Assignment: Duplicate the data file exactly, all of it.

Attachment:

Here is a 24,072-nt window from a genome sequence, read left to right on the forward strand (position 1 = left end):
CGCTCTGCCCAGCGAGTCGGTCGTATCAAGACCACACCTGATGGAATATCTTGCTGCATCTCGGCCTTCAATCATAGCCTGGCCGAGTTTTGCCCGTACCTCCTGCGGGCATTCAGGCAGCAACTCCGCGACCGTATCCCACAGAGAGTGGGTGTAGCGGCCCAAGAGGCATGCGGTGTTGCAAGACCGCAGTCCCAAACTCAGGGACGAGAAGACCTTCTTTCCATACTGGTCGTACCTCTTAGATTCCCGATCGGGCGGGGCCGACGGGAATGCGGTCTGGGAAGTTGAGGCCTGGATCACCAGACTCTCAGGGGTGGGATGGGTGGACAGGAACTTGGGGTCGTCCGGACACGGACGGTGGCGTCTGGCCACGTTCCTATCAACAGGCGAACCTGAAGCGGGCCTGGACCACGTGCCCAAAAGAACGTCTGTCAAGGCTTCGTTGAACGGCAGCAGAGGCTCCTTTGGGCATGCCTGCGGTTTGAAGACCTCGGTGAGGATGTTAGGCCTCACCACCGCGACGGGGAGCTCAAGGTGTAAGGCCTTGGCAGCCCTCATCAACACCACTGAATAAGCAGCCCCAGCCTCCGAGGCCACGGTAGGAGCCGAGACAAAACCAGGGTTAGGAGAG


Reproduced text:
Here is a 24,072-nt window from a genome sequence, read left to right on the forward strand (position 1 = left end):
CGCTCTGCCCAGCGAGTCGGTCGTATCAAGACCACACCTGATGGAATATCTTGCTGCATCTCGGCCTTCAATCATAGCCTGGCCGAGTTTTGCCCGTACCTCCTGCGGGCATTCAGGCAGCAACTCCGCGACCGTATCCCACAGAGAGTGGGTGTAGCGGCCCAAGAGGCATGCGGTGTTGCAAGACCGCAGTCCCAAACTCAGGGACGAGAAGACCTTCTTTCCATACTGGTCGTACCTCTTAGATTCCCGATCGGGCGGGGCCGACGGGAATGCGGTCTGGGAAGTTGAGGCCTGGATCACCAGACTCTCAGGGGTGGGATGGGTGGACAGGAACTTGGGGTCGTCCGGACACGGACGGTGGCGTCTGGCCACGTTCCTATCAACAGGCGAACCTGAAGCGGGCCTGGACCACGTGCCCAAAAGAACGTCTGTCAAGGCTTCGTTGAACGGCAGCAGAGGCTCCTTTGGGCATGCCTGCGGTTTGAAGACCTCGGTGAGGATGTTAGGCCTCACCACCGCGACGGGGAGCTCAAGGTGTAAGGCCTTGGCAGCCCTCATCAACACCACTGAATAAGCAGCCCCAGCCTCCGAGGCCACGGTAGGAGCCGAGACAAAACCAGGGTTAGGAGAG